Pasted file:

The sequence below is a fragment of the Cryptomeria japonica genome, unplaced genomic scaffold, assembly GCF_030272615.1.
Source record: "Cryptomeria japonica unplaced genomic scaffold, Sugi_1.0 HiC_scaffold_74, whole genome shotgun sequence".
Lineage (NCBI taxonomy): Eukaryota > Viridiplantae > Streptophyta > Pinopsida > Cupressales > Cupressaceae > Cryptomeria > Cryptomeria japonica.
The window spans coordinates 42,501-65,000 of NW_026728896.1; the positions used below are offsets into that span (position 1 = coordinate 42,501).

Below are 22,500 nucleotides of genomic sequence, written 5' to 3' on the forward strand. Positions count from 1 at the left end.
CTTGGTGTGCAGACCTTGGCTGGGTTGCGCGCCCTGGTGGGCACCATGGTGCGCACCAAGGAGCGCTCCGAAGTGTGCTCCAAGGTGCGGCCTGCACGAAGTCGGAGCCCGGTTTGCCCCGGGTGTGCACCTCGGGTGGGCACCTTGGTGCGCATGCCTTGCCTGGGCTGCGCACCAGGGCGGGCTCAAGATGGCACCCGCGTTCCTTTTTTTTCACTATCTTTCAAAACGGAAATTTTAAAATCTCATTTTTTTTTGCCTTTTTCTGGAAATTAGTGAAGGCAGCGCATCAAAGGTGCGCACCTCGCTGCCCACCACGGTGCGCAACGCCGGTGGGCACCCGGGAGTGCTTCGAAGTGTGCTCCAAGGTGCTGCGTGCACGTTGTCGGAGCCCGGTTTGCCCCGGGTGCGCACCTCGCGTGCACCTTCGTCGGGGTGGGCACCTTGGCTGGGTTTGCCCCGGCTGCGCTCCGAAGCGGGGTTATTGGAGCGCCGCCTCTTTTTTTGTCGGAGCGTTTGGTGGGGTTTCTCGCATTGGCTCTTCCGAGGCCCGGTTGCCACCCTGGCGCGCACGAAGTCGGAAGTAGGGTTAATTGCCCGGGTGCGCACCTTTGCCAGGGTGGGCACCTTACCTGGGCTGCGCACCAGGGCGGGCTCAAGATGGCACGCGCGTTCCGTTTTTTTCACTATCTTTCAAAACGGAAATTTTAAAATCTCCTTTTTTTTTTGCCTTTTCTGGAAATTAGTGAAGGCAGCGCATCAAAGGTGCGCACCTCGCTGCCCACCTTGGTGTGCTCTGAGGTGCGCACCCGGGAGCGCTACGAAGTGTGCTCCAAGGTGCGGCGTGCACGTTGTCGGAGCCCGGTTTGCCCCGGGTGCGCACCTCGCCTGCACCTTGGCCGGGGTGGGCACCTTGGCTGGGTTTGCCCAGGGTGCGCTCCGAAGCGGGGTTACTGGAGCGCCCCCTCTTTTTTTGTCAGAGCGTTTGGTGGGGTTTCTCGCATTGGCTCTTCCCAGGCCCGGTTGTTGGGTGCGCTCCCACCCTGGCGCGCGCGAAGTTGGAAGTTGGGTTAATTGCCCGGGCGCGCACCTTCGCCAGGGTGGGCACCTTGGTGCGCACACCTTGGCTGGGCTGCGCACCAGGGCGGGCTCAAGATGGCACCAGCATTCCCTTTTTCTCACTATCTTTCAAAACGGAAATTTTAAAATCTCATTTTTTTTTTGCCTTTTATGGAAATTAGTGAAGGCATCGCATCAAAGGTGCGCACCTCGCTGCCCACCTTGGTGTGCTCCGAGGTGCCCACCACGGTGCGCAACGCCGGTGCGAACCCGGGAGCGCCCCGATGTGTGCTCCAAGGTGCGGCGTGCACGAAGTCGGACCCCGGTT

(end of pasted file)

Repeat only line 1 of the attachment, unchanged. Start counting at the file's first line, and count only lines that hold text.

The sequence below is a fragment of the Cryptomeria japonica genome, unplaced genomic scaffold, assembly GCF_030272615.1.